The scope of work is mostly like:

  • Envelope stuffing (mailing programs)
  • Assembly work
  • Gifting programs
  • Email processing
  • Rebate processing
  • Repackaging
  • Payment processing
  • Jobs that ask for money to hire you
  • Businesses that don’t have an evident product or service.

If you are a victim of a work from home scam, then cyber laws has recourse for you.If the scammers use your personal data to make fake profiles and commit any crimes, then they are liable under Section 66-D for Cyber Personation, which is punishable with imprisonment upto 3 years and a fine.

The scammers are liable for Identity Theft under Section 66-C if they use your password or any other unique identification feature.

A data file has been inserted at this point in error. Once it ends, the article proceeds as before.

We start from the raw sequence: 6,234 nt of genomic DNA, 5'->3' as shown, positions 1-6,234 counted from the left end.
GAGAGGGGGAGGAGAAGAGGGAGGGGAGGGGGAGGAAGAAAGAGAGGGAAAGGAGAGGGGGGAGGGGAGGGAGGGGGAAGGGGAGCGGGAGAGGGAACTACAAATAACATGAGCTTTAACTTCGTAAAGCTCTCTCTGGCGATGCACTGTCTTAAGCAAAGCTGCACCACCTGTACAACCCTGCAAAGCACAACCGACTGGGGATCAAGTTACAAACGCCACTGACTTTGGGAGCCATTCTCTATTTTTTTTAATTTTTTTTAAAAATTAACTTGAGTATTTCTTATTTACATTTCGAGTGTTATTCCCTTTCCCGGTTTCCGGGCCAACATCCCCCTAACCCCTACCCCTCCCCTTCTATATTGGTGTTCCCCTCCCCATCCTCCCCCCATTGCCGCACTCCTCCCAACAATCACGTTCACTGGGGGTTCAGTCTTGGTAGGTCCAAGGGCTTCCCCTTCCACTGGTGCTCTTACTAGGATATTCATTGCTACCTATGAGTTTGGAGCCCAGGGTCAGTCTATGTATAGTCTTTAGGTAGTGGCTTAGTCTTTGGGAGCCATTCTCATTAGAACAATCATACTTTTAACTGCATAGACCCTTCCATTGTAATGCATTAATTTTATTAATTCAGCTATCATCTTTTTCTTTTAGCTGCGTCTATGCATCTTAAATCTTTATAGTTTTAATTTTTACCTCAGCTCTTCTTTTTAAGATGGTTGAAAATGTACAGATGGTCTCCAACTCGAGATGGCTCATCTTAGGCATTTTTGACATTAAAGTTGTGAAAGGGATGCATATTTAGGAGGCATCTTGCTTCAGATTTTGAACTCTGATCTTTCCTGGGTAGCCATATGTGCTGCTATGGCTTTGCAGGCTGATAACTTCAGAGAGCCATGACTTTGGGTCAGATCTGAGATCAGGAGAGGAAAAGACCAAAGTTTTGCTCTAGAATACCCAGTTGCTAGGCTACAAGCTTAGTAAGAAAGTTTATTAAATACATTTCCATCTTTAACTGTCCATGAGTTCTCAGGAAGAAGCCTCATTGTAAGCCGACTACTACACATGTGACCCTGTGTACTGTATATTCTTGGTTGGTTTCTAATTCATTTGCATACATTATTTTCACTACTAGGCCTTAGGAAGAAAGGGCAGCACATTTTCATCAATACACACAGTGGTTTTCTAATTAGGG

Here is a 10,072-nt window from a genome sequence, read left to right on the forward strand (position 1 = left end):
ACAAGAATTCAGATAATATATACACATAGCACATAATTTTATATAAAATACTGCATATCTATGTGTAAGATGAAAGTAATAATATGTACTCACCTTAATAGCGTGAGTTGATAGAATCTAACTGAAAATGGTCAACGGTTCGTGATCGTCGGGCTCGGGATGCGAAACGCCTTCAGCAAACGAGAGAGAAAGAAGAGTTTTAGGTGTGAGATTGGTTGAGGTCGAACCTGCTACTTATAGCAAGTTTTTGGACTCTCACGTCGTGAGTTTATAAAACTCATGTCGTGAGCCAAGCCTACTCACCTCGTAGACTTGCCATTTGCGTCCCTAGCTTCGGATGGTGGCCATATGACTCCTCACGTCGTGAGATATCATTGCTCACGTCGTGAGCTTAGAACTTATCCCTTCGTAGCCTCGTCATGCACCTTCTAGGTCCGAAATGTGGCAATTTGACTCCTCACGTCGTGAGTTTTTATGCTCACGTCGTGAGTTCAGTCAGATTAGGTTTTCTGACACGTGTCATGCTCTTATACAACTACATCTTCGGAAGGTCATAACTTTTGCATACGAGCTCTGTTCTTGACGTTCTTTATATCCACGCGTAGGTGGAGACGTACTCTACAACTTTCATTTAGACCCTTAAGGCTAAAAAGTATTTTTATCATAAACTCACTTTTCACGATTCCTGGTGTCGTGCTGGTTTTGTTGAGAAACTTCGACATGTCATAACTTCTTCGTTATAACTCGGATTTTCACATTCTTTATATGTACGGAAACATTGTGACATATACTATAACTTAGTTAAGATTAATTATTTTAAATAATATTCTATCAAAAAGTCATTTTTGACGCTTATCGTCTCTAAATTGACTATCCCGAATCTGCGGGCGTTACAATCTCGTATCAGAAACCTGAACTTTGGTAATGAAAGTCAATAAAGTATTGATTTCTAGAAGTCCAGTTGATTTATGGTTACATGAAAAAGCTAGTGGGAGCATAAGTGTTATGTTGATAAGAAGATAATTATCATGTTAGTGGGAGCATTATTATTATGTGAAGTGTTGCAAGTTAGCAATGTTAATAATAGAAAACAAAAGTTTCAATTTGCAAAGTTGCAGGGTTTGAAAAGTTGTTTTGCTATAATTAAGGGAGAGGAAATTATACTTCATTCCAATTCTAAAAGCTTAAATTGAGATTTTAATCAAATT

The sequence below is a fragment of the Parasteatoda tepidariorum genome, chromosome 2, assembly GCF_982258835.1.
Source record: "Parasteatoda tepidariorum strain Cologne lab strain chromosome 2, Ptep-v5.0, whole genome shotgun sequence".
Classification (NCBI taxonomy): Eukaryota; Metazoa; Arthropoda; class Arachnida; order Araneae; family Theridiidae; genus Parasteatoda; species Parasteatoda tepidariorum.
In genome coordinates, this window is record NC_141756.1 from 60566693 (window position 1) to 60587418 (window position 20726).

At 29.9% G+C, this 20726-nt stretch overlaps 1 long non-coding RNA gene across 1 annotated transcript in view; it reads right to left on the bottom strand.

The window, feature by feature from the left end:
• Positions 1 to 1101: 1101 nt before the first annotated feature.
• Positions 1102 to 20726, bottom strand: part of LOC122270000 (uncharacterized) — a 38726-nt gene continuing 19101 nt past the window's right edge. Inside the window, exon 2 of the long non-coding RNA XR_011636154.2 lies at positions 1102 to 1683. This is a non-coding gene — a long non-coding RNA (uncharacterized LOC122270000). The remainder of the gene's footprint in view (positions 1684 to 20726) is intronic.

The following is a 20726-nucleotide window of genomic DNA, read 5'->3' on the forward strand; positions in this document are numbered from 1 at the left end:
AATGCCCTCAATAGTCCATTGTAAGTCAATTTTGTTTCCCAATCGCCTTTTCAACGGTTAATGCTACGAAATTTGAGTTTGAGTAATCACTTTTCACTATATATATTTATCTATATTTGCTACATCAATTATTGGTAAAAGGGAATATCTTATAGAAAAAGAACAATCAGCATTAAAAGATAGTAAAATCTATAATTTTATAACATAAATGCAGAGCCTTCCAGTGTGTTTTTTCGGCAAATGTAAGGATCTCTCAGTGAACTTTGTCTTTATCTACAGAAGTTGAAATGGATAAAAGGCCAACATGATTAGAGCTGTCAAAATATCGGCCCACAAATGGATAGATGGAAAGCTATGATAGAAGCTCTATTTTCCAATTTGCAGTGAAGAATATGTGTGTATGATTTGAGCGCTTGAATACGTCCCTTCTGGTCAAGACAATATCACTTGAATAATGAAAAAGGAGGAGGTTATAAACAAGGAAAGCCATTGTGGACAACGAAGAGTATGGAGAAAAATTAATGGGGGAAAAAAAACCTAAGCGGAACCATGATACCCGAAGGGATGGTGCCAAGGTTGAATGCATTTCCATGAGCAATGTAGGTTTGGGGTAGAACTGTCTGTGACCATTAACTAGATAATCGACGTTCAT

The scammers are liable under Section 43 of the Information Technology Act makes unauthorized access an offence, and Section 43 A makes a Company liable for breach of privacy and confidentiality by payment of compensation to the victim for failure to protect data.

The data that you provide to the scammers is priceless. Along with your personal information they have your credit card data too and misuse the same. When you purchase the welcome kit you may not be directed to a safe payment portal. This renders you vulnerable credit card frauds. And your personal data is sold to marketing companies without your consent.